Time-Lapse Pure Caffeine

This was such a fun sketch to do, with no real pressure of time.  Approximately 30 minutes in real time. Sadly the video cut out two thirds into painting. I was so engrossed in it, I didn’t even notice until I went to edit it.  So here is the final sketch below.

Music: istockphoto.com/juqboxmusic

Pure Caffeine Final Sketch


You Can Draw Too!

With my favourite resources


Courtesy of Zalira Dalton Photography

When I look at this charcoal drawing of my son, I’m floored.  Two years ago, I couldn’t imagine drawing anything like this.  Two years ago, I was a frustrated crafter-wanna-be-fine-artist.  I could do basic technical drawing, cut and paste, sew a bit, construct 3D things, splash acrylic paint in the semblance of an abstract graphic, or repaint the one oil painting I learned as a child – and that was it.  I felt I had hit an artistic ceiling.  I couldn’t draw anything from my imagination, and I couldn’t draw anything from a picture or real life.  In fact, I felt like I just couldn’t SEE what I was trying to draw.

And then I saw a sketchbook on Kickstarter that looked amazing (which by the way, never was received). That and an upcoming trip back to the USA gave me the impetus to learn as much as I could because I wanted to journal in pictures on our trip.  This lead me to borrowing every drawing, sketching, painting book and magazine from my local library, and after that, I bought too many e-books and physical books to count.  I scoured the internet for lessons, blogs, and forums soaking up everything I could.  I got to a point where I was able to find styles that resonated with me and slowly honed in on specific lessons, not trying to learn everything  that was available.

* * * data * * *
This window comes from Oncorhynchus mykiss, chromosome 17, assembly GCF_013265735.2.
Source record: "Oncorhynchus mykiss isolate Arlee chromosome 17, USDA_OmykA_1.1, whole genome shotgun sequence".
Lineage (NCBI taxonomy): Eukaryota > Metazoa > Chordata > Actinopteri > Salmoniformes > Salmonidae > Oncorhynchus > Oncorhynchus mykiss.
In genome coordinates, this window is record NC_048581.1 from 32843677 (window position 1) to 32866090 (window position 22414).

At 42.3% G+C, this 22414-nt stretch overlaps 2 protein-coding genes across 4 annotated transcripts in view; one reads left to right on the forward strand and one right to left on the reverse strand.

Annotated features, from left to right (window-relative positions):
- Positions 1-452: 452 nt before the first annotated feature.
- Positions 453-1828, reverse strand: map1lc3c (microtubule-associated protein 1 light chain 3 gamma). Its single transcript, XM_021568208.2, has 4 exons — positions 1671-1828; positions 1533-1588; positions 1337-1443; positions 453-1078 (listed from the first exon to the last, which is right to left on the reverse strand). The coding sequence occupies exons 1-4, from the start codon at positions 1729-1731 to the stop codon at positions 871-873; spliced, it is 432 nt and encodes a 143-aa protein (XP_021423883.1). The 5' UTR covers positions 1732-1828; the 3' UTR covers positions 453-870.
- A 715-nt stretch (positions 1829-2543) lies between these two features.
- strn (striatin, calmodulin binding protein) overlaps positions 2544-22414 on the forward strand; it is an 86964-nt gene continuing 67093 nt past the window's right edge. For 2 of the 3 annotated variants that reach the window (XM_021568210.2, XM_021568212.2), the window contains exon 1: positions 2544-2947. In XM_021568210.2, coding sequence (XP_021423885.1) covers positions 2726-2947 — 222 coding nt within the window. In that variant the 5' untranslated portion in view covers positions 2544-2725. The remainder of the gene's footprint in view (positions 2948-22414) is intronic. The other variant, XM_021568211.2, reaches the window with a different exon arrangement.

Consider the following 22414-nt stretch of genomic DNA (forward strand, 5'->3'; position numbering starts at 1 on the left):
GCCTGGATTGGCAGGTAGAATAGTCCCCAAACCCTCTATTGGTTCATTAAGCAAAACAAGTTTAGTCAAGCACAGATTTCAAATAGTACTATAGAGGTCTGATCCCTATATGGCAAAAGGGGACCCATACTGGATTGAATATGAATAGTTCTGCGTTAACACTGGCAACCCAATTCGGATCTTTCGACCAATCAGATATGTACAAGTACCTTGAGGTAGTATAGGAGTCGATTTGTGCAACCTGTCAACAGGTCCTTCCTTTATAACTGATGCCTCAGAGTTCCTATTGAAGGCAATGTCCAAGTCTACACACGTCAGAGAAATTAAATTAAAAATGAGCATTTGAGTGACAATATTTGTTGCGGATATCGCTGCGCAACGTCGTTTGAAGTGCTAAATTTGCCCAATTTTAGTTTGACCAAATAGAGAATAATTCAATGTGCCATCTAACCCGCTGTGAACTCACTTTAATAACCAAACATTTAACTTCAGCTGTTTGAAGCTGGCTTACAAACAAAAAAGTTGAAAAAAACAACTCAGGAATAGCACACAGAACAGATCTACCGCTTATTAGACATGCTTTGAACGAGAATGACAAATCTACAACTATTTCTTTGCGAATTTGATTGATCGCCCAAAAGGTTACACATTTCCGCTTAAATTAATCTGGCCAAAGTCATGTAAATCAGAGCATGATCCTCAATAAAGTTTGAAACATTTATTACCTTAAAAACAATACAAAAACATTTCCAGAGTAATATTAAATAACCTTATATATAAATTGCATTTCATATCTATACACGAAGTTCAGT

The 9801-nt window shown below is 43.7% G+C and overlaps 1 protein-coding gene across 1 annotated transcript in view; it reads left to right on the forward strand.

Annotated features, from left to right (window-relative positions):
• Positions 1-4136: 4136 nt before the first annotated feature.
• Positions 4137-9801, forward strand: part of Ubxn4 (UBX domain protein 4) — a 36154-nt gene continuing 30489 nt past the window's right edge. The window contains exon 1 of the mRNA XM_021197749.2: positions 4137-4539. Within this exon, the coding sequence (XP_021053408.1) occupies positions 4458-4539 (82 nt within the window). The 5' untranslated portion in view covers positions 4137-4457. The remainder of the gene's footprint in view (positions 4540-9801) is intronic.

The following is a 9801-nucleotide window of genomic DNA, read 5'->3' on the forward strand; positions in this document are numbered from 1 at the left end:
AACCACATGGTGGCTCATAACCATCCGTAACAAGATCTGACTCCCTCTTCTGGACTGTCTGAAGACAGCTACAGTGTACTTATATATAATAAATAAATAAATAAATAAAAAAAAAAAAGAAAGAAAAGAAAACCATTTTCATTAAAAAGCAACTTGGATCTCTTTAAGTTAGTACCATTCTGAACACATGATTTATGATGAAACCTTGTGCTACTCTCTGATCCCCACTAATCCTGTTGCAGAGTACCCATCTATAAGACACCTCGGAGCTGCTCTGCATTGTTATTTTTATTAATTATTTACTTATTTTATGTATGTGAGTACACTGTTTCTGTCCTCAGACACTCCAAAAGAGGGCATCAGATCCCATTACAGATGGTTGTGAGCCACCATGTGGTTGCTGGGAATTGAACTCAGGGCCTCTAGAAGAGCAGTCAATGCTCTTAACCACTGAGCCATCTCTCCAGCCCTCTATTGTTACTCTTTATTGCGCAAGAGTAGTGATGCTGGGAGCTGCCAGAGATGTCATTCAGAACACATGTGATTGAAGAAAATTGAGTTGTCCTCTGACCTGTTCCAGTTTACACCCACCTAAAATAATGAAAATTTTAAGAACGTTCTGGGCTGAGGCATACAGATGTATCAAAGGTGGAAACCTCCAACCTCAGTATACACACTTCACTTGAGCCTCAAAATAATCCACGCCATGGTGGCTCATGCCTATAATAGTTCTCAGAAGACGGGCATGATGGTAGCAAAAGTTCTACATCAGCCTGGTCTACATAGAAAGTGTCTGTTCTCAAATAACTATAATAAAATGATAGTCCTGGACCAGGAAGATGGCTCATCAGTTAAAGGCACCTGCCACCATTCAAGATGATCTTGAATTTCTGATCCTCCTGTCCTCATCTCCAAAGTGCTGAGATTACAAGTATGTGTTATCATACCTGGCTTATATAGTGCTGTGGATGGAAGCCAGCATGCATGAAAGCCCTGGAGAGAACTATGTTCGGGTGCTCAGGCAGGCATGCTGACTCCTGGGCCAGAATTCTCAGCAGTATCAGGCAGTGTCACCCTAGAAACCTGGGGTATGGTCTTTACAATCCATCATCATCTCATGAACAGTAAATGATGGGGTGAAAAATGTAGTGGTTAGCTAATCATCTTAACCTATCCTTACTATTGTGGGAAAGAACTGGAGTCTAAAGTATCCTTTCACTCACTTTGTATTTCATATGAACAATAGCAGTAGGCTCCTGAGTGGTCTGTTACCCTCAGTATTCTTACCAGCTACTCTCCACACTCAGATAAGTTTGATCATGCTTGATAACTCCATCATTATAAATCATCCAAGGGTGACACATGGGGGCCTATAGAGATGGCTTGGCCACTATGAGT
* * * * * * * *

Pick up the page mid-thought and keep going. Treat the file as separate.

When people see me sketching on location, I inevitably have someone sigh, “I wish I could do that”.  To their surprise, I share that I couldn’t draw two years ago, but I have found some amazing resources that helped me more than others and I will share them here.

Sketching with a Pentel Pigment Brush Pen

When time is of the essence, a quick sketch with a thick pigment brush pen is a great way to document reportage-style.  The varied brush strokes give it a painterly look.  The permanent ink also lends itself to being washed over with watercolour at a later stage.  The trick to using the Pentel Pigment Ink Brush Pen – Extra Fine is to prime it a little by squeezing the barrel to get the ink flowing and make a nice point with the bristles.  It has a tendency to get dry when not in use and the bristles splay.  A juicy flowing pen helps with the speed of the sketch and gives you the ability to get a very fine line with the pointed tip.  Holding the pen far away from the tip creates a calligraphy-type stroke with lots of fluid and lively movement.